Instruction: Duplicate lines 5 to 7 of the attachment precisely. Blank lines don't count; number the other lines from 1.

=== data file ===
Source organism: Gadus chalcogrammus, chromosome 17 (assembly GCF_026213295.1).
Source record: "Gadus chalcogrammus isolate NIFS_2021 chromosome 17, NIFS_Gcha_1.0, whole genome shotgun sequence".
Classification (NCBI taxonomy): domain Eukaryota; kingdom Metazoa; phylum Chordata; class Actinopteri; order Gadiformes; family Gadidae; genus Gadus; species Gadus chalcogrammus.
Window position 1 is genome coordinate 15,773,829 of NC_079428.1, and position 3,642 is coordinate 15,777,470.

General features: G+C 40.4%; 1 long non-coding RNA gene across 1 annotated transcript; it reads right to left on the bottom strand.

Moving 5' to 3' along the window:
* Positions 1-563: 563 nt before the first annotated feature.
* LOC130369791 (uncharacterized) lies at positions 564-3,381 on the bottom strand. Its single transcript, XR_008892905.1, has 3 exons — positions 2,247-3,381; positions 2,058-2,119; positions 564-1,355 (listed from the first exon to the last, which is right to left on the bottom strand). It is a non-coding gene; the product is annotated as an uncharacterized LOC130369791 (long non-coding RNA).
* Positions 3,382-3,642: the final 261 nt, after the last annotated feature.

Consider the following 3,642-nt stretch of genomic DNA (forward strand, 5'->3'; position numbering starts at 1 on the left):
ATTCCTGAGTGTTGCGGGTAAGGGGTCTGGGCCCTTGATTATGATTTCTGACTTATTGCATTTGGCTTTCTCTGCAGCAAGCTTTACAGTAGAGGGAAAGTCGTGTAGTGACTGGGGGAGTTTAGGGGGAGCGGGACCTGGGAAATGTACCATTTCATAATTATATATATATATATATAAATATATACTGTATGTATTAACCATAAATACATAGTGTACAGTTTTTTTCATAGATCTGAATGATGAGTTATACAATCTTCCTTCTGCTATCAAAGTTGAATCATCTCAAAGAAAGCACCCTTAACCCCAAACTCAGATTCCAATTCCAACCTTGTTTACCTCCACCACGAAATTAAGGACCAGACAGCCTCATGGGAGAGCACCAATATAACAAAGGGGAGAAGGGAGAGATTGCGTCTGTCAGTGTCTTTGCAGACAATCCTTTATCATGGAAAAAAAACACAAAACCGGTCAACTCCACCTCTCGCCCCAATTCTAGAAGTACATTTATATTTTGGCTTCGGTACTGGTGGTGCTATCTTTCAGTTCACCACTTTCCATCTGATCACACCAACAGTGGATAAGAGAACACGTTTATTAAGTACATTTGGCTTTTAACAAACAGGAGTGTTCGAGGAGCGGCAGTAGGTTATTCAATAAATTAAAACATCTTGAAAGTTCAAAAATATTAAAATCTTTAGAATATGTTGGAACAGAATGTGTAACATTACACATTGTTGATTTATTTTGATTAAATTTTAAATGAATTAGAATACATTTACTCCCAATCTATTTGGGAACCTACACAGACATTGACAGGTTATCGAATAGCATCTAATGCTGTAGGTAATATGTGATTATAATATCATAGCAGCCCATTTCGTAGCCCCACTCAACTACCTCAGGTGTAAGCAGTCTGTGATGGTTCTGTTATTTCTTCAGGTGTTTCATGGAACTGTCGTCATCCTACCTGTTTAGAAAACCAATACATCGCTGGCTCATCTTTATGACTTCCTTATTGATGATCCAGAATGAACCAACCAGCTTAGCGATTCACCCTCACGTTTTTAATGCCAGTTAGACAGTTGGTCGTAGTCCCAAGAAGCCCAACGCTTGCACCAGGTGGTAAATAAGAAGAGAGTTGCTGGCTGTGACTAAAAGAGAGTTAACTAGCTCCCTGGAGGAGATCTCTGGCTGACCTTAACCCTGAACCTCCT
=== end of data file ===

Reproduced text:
General features: G+C 40.4%; 1 long non-coding RNA gene across 1 annotated transcript; it reads right to left on the bottom strand.

Moving 5' to 3' along the window:
* Positions 1-563: 563 nt before the first annotated feature.